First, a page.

Need for GST

There is a saying in Kautilaya's Arthshastra, the first book on economics in the world, that the best taxation regime is the one which is ""liberal in assessment and ruthless in collection"". The proposed GST seems to be based on this very principle.

Firstly, while the present system allows for multiplicity of taxes being collected through an inefficient and non transparent system, the introduction of GST is likely to rationalize it and thereby plug the loop holes in this system. This will enable the government to stop pilferage and rationalize the overall taxation regime. While many areas are either under-taxed or non-taxed or over-taxed, the GST will help reduce overall tax burden of many organizations.

Introduction of an integrated Goods and Services Tax (GST) to replace the existing multiple tax structures of Centre and State taxes is not only desirable but imperative in the emerging economic environment. Increasingly, services are used or consumed in production and distribution of goods and vice versa. Separate taxation of goods and services often requires splitting of transactions value into value of goods and services for taxation, which leads to greater complexities, administration and compliances costs.

Further, Indian economy is getting more and more globalised. In recent times, a number of Free Trade Agreements (FTAs) have been signed, which will allow imports into India duty free or at very low duties. Hence, there is need to have a nation-wide simple and transparent system of taxation to enable the Indian industry to compete not only internationally, but also in the domestic market. Integration of various Central and State taxes into a GST system would make it possible to give full credit for inputs taxes collected. GST being a destination-based consumption tax based on VAT principle, would also greatly help in removing economic distortions caused by present complex tax structure and will help in development of a common national marked.

A basis pre-requisite for introduction of GST meaningfully is that both the Centre and the State should replace existing taxes like Excise, State Sales Tax/ VAT, CST, Entry Tax and all other cascading-type Central/ State levies on goods and services. Any losses on account of abolition of multiple taxes are likely to be balanced by the additional GST revenues that will obtain from taxation of services and from access to GST on imports. Moreover, India would obtain full efficiencies of a single national VAT, while retaining a federal structure. This would also be the logical conclusion of the efforts that have been made in the country during last 2 decades in moving towards VAT.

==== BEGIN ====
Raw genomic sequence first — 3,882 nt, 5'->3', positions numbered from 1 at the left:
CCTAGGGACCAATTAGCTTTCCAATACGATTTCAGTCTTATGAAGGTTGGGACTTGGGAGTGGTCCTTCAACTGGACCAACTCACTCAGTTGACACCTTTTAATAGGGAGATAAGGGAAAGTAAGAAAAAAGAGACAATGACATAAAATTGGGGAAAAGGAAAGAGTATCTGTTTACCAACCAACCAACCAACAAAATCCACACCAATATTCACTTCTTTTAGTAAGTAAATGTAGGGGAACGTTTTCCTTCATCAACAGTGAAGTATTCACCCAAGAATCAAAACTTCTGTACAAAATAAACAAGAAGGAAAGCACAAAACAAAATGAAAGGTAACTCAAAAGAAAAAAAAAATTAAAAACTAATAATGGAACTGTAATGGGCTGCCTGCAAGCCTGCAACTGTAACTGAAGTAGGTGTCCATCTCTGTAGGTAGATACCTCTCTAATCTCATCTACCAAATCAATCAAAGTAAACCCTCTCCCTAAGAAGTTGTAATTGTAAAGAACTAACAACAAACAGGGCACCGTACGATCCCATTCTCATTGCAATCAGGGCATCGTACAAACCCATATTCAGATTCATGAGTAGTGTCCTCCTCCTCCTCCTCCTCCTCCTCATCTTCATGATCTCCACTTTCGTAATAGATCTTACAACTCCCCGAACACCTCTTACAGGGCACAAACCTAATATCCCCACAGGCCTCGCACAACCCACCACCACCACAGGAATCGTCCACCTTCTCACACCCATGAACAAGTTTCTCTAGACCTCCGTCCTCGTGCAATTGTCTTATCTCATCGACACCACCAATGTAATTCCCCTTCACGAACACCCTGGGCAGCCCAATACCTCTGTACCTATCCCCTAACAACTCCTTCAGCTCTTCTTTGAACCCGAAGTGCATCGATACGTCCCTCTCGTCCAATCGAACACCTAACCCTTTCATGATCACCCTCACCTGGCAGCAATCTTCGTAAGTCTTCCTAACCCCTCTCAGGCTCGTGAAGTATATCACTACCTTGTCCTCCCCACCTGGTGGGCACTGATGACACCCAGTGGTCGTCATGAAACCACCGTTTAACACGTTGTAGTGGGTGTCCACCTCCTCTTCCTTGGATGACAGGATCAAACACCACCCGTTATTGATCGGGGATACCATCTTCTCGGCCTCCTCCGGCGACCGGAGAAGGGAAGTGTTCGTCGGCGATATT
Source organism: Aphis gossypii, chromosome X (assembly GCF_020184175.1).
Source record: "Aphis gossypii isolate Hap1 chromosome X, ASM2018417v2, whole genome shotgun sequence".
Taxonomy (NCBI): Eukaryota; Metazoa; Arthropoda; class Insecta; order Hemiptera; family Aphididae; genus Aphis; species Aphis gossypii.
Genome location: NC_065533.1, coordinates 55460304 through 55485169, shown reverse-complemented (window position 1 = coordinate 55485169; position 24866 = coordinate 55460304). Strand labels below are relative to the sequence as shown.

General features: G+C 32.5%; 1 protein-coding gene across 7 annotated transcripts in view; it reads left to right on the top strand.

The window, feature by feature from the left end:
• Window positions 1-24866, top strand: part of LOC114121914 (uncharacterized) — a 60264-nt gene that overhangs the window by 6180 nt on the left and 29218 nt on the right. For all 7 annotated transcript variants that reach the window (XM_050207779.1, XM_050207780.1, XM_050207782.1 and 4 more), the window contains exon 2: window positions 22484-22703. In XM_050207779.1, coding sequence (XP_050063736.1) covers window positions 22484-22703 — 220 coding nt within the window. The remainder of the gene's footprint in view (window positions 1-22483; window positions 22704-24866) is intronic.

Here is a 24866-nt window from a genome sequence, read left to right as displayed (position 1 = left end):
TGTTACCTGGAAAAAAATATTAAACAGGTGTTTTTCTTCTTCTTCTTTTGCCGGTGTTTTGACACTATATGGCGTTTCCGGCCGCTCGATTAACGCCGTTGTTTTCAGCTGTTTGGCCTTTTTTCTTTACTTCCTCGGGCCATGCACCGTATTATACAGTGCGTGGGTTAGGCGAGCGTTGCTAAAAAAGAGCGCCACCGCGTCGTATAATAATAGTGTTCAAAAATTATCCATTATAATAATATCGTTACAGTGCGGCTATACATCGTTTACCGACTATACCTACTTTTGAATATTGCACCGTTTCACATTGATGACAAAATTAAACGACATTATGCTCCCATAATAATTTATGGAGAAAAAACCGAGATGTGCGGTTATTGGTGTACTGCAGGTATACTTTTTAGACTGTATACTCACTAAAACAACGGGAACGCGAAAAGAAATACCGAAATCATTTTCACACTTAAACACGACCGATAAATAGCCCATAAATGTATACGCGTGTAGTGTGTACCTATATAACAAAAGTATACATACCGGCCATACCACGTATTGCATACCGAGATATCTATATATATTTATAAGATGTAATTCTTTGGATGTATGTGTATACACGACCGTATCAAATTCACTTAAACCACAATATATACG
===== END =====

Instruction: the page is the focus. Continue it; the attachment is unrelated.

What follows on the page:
The benefits of GST legislation will be uniformity of laws across the board, greater transparency, neutrality in tax rates on various products; credit availability on interstate purchases and reduction in compliance requirements. If GST is implemented in the true spirit, it will have many positives for the stakeholders and will lead to a better tax environment.

Introducing GST will do more than simply redistribute the tax burden from one sector or group in the economy to another. The introduction of the GST brings about a macroeconomic dividend as it reduces the overall incidence of indirect taxation and therefore the overall tax burden by removing the many distortionary features of the present sales tax system. There are four important macroeconomic channels through which this happens:

  1. First, the failure to tax all goods and services distorts consumption decisions; it weakens the signaling power of relative prices. GST reduces these distortions and enables all economic agents to respond more effectively to price signals.
  2. Second, the unrefunded taxation of capital goods discourages savings and investment and retards productivity growth. This is perhaps the most important gain through introduction of GST in an emerging economy like India.
  3. Third, for a given constellation of exchange rates and price levels, violation of the destination principle places local producers at a competitive disadvantage, relative to producers in other jurisdictions.
  4. Fourth, differences in tax bases of different States and the Central government greatly increase costs of doing business. The GST based tax reform provides a real policy opportunity to do something about this problem without waiting for prior and sweeping political economy changes.

The ongoing economic down turn and slowdown of economy across the world has, however, given India a golden opportunity to stake claim and get a cushioned berth in the world order. To achieve this, the country nevertheless needs to increase its GDP to at least twice that of the present level.

The direct taxation regime has been by and large undergoing annual fine tuning and as a result the revenue receipt in this account has considerably increased. However, reform on such scale in indirect taxes has not been done so far.

Indirect taxes are therefore urgently required to be rationalized and unified. If the GST is introduced in letter and spirit, it would certainly increase the volume of tax collection. This will provide a great stimulus to our gently moving economy, which has, of late, arrived at a level playing field vis-a-vis many major economies of the world.

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